There are a number of conceptual conundrums that trouble play researchers. Play appears often to be activity without a goal, engaged in for its own sake. Play is also often its own focus. As Bruner puts it, play focuses attention on means not ends. It tends to turn attention around from the “business end” of the stick, as it were, and directs it to what it is we are doing. Thus, in the goal directed activity of charging after a Wildebeest, the lion’s attention is all on the wildebeest. In reaching for the banana, or seeking support for a simple ladder, the chimpanzee’s attention is captivated by the goal and not the means.
Rousseau was enthusiastic about the role of play for education and saw it as the first and truly natural form of learning. For Rousseau play was not merely something to be used artificially to make learning enjoyable, but something upon which development naturally depended. Thus, for Rousseau, even running and skipping had a natural developmental function. In his characteristic romantic vein Rousseau admonished us to Love childhood, promote its games, its pleasures, its delightful instincts . . . Childhood has its own ways of seeing, of thinking, of feeling, which are suitable to it; nothing is less reasonable than to substitute our own . . . Work and play are alike to him. (Emile)
Clearly, for Rousseau, play was a natural educator through which we become more fully what we are as humans. His ideas on play were extremely influential and the impact of Rousseau’s ideas on early childhood educators through his influence on Pestalozzi and Froebel has been considerable. The following quote from Froebel is probably held as a self-evident truth by all early childhood educators.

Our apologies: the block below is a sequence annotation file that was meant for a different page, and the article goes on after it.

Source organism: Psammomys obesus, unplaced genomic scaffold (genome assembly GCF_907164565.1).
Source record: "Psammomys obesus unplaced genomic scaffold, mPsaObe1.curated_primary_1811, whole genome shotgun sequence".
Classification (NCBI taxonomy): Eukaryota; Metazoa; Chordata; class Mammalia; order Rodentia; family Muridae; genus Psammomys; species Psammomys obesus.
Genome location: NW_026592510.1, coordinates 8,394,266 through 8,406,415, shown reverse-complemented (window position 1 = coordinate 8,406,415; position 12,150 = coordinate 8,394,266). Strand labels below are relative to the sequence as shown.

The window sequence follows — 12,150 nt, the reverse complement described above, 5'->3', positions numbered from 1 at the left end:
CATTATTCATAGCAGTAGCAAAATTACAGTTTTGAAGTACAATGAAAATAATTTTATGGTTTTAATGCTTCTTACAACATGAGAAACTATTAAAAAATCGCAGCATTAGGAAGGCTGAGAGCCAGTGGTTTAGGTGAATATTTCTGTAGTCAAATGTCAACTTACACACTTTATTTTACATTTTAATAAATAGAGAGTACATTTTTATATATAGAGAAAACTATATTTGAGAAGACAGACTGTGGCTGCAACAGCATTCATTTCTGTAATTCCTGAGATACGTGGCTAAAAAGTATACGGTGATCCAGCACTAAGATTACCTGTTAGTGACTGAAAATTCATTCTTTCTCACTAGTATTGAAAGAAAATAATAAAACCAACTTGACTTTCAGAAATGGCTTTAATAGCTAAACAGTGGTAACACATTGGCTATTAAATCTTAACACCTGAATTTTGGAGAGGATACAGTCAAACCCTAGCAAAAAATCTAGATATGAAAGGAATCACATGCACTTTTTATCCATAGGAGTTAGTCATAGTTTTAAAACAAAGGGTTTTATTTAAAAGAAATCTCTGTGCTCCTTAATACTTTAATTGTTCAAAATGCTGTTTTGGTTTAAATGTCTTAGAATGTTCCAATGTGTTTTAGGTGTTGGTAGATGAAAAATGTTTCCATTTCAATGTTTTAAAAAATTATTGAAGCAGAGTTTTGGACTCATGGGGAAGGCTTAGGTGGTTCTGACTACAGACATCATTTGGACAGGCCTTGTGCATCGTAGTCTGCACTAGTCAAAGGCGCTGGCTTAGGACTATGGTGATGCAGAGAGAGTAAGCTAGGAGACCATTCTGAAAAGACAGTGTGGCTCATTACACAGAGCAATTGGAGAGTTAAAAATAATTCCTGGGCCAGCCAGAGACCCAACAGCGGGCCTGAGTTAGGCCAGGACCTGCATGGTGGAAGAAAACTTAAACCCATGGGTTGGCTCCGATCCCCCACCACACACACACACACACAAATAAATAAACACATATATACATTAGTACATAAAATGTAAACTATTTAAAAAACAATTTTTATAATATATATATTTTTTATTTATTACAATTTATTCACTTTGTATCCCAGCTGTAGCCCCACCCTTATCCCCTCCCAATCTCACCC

The plays of childhood are the germinated leaves of all later life; for the whole man is developed and shown in these, in his tenderest dispositions, in his innermost tendencies. The whole of later life of man, even to the movement when he shall leave it again, has its source in the period of childhood.
A common sense view of play is that it simply represents the expenditure of a certain amount of “excess energy.” Schiller was one of the few who speculated about the sources of play as well as of its uses. Schiller imagined that nature was over-generous in her endowment of life energy and hence animals of all sorts expend much unnecessary energy. He imagined that the lion was just bursting with energy that when not locked in combat with some would-be usurper of his royal prerogatives “he fills the re-echoing desert with his terrible roars and his exuberant force rejoices itself, showing itself without an object.” As it turns out lions are remarkable energy conservers, spending an average of 14 hours a day quietly staring off into the distance. The rest of the time they spend resting up from this arduous activity waiting for something to die or for somebody else to kill something so they can steal it. If truly pressed they will occasionally hunt. Lions seem to have been a particularly bad example for Schiller to have picked to illustrate his surplus energy notion. The surplus energy notion has, nonetheless, enjoyed a certain popularity. Spencer, writing from an evolutionary perspective, also subscribed to the surplus energy theory that he took to be left over energy from the struggle for survival. “Play is equally an artificial exercise of the powers which in default of their natural exercise become so ready to discharge that they relieve themselves by simulated actions.” This is clearly an early expression of the notion of “vacuum activity” popularized by the classical ethologists in the 1950’s. On this view, sometimes referred to as a “hydraulic model,” energy spontaneously produced by the organism is stored, building up sufficient pressure, if not discharged or released, to eventually discharge spontaneously. Perhaps there is something to the surplus energy notion. Some of the rare cases of primate communities in which play did not occur were also cases in which resources were so scarce that virtually all time-energy budgets were spent on foraging. As we will see there are potential costs involved in play.